Consciousness & AI

We are in the midst of a technological civilization or culture the consequences of which at long range are unpredictable; a future where technological growth could become uncontrollable and irreversible, resulting in unforeseeable changes to human civilization. This conditioning would bring about an ‘explosion’ in intelligence resulting in a powerful superintelligence that qualitatively far surpasses all human intelligence. This change or event has been called a ‘technological singularity’, as a result of which, it is stipulated, the human race could not continue.

What follows is an exchage on the ‘Quora’ forum from Oct. 2015 – anticipating today’s current concerns by over 7 years. The question asked was: “Could the technological singularity occur without computers ever becoming conscious?” And the following are comments by David Eager (Zen seeker, metaphysical tweaker) and myself.

David Eager: In fact, the technological singularity of non-self-conscious computers has already come and gone. Already computers can store, retrieve, compute, and to some degree analyze data far more comprehensively and much more rapidly than is possible for the human mind. To date, they do all this without any kind of self-awareness. So, that part of the singularity has long been achieved. Most futurists believe, however, that the real singularity will only be achieved when computers become self-aware. That is to say when they become conscious of themselves.

In that sense, the answer to your question is no. Technological singularity cannot occur unless and until computers become self-aware, that is, conscious of themselves.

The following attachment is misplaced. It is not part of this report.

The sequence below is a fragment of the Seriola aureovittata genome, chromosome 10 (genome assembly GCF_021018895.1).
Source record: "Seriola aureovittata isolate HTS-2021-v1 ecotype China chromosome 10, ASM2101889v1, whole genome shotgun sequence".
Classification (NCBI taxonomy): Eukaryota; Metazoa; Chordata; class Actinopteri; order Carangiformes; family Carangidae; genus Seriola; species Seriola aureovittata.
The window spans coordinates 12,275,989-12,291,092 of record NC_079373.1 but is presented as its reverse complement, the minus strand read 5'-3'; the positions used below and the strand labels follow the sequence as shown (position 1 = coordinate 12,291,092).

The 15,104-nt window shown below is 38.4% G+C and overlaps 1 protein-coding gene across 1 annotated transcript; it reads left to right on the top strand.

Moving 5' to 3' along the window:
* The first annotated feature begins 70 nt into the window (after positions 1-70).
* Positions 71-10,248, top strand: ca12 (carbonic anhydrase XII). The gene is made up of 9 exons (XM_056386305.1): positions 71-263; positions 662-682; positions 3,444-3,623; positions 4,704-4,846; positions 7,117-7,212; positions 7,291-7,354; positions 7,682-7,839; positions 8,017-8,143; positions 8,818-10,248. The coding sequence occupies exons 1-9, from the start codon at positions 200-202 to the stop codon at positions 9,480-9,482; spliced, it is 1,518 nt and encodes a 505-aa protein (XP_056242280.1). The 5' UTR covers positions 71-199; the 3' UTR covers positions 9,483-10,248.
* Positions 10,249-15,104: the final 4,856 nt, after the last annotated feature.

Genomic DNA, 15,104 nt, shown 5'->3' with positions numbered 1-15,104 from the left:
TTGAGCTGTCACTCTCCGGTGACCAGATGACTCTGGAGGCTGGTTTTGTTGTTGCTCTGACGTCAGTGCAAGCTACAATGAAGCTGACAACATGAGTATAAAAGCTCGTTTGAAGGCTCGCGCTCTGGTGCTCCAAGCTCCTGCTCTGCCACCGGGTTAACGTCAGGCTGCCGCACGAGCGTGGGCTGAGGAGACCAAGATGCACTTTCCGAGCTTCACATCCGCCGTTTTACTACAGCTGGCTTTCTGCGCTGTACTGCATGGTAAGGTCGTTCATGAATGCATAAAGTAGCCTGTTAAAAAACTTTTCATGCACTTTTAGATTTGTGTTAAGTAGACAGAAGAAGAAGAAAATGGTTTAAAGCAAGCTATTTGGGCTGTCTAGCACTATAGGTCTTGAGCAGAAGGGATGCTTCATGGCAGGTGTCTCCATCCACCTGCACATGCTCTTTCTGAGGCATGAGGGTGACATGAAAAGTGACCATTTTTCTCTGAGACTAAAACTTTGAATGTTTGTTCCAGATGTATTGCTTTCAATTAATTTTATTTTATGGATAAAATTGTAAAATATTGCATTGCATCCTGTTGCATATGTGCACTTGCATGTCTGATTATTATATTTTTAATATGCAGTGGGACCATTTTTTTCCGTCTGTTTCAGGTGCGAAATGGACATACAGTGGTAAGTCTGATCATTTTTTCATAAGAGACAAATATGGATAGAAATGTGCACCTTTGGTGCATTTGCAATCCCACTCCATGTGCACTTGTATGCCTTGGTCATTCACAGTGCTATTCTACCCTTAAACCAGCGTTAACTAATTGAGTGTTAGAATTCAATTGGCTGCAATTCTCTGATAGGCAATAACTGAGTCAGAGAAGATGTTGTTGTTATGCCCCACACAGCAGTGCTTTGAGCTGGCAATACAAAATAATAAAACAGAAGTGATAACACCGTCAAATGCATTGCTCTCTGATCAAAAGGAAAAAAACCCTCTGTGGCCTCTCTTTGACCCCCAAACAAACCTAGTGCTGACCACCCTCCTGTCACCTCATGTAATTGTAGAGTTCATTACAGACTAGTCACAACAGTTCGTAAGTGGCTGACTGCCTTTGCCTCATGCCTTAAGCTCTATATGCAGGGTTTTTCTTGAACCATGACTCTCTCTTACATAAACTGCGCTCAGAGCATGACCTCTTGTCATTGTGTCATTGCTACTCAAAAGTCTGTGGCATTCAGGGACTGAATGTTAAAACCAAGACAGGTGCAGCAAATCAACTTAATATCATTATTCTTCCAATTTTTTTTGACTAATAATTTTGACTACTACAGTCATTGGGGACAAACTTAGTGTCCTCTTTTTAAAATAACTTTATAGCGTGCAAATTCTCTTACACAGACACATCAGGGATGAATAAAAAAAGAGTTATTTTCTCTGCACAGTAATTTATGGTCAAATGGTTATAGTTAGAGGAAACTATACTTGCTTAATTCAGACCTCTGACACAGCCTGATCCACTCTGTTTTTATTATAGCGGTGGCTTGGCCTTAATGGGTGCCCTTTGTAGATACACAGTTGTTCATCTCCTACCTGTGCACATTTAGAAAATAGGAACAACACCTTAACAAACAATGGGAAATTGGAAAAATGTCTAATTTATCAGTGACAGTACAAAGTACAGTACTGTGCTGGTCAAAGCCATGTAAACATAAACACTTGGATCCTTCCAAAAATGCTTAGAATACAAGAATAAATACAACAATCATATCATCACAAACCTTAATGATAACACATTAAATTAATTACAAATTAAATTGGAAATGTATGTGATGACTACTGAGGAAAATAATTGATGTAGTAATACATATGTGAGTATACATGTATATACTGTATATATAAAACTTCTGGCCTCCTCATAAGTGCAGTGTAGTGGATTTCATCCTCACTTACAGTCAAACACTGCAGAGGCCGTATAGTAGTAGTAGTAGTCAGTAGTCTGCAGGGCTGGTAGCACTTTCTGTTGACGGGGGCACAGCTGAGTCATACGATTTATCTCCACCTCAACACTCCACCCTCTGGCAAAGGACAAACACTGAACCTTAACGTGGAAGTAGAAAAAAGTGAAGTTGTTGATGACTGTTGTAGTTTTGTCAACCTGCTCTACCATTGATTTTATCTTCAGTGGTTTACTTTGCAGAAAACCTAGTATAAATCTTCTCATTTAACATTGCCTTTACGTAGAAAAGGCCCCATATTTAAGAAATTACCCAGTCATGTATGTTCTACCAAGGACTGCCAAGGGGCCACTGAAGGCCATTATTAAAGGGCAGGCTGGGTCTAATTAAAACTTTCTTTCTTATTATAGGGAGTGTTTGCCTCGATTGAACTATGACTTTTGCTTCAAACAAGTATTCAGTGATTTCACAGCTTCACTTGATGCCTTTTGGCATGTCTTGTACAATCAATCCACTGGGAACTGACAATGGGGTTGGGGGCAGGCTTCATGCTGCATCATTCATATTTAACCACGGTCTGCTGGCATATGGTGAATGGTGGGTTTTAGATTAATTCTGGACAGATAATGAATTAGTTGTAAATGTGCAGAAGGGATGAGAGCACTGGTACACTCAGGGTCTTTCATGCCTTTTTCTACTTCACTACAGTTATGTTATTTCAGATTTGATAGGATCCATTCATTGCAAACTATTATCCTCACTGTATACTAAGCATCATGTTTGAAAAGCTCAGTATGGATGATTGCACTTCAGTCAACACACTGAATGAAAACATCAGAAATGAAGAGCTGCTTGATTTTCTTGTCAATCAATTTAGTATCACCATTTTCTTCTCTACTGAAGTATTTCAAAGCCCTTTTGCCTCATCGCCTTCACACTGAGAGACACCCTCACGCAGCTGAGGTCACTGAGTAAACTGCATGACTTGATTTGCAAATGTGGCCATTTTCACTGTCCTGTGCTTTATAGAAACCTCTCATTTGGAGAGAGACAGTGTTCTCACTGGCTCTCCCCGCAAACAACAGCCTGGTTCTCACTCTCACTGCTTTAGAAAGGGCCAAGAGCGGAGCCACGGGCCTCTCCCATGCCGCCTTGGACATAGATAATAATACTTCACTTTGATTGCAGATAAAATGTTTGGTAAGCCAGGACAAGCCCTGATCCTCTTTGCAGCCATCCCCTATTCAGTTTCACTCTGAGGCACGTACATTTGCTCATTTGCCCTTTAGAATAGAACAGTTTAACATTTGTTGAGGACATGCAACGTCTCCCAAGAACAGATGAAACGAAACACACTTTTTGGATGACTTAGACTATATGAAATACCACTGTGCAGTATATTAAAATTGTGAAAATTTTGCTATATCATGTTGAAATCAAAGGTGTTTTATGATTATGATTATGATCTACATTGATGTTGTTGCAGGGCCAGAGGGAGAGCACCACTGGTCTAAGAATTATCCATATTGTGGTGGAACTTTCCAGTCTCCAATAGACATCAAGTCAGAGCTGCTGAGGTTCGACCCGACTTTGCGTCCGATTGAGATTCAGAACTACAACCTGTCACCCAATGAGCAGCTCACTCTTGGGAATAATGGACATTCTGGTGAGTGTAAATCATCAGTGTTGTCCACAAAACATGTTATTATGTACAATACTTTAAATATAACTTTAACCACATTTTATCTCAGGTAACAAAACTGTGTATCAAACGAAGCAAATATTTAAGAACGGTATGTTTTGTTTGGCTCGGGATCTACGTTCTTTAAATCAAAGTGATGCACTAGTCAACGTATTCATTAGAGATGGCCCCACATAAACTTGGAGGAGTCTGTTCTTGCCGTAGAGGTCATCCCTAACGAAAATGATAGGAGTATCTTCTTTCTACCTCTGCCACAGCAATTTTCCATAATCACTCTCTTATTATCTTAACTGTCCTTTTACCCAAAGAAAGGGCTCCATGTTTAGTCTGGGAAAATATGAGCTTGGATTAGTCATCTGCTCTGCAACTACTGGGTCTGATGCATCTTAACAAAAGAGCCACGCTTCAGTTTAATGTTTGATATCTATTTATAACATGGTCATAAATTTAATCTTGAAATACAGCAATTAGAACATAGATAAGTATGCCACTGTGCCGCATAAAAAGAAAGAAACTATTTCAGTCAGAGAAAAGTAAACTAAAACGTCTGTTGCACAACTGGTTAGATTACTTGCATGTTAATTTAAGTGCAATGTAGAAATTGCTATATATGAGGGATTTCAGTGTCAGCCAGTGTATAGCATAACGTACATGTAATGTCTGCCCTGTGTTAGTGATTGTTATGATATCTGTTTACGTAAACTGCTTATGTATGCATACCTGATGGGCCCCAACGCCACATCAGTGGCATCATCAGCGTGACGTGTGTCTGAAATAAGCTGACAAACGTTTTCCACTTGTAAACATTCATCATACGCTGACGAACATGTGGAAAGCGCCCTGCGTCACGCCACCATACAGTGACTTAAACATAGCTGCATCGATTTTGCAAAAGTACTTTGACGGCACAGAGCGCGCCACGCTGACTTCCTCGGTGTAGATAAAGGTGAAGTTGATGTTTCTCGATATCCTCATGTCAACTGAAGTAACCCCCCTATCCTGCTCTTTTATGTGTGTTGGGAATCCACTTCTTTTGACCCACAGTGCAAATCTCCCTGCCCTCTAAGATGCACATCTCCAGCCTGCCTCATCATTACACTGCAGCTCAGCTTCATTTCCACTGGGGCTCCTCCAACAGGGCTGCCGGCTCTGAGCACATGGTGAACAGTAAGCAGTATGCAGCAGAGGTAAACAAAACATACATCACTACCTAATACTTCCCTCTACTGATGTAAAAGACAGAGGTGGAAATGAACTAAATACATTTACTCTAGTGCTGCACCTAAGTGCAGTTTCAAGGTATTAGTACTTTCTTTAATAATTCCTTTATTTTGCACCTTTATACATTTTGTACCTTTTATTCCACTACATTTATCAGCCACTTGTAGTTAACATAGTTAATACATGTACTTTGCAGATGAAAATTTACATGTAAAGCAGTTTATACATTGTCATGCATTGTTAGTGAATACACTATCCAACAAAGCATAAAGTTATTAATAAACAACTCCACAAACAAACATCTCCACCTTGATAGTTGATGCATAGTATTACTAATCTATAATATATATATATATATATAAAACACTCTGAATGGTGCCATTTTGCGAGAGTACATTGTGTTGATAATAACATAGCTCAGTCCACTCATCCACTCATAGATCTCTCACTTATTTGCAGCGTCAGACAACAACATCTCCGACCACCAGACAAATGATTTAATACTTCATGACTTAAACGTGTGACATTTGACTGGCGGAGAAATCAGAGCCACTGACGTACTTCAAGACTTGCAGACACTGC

Martin: Computers can never become independently, or dependently, conscious. Consciousness is an altogether different order of magnitude.

David: While I would heartily agree that true consciousness is most certainly an infinitely different order of magnitude I would argue that simple self-awareness is not the consciousness of which we speak and that it may yet be possible to impart simple self-awareness to a computer. All it really needs for that is an ego, the greatest barrier to true consciousness known to man.

Martin: You put the finger on the spot: the ego is a real conundrum at the root of all sorts of interpretations from psychology, philosophy (metaphysics), and theology. True, a school of thought within Advaita Vedanta considers the ego (jiva) as reflected Consciousness, thus multiple – and there are good arguments for this position – while another maintains that Consciousness is one and undivided: thoughts, volitions, desires arising seemingly in your individual mind do so in fact in Consciousness. Everything arises, abides, and disappears in Consciousness, the only reality according to Advaita Vedanta. I tend to agree with this last view – when there is sufficient comprehension, mind is reducible to, not different from, Consciousness. The corollary is that there is only one Subject, rather than a multiplicity of subjects. Thus, if there is only Consciousness, computers, etc. are all phenomena ‘within’ it. Metaphysical intuition alone – another name for ‘mystical’ or unitary vision – is capable of such comprehension.

David: I’m with you all the way, and particularly as regards the Vedas which I consider the original source of all mankind’s knowledge. I see the universe as a hologram, each particle containing all the information of the whole, and tend to use the term cosmic consciousness, that which is being and within which all is transformative phenomena, to differentiate it from lesser ‘awarenesses’ that so distract most of mankind.

Martin Thanks. We are in full agreement then. I have been reading one of the two books on the VEDAS I have: ‘Why Read Rig Veda?’, by R.L. Kashyap; the other one is ‘The Vedas’, by Sri Chandrasekharendra, which I have yet to start reading (sometime, hopefully). Do you recommend any other sources? Lesser awareness would correspond to reflected consciousness of Advaita, which clearly is related to, or caused by, a belief in being a separate consciousness, a separate individual.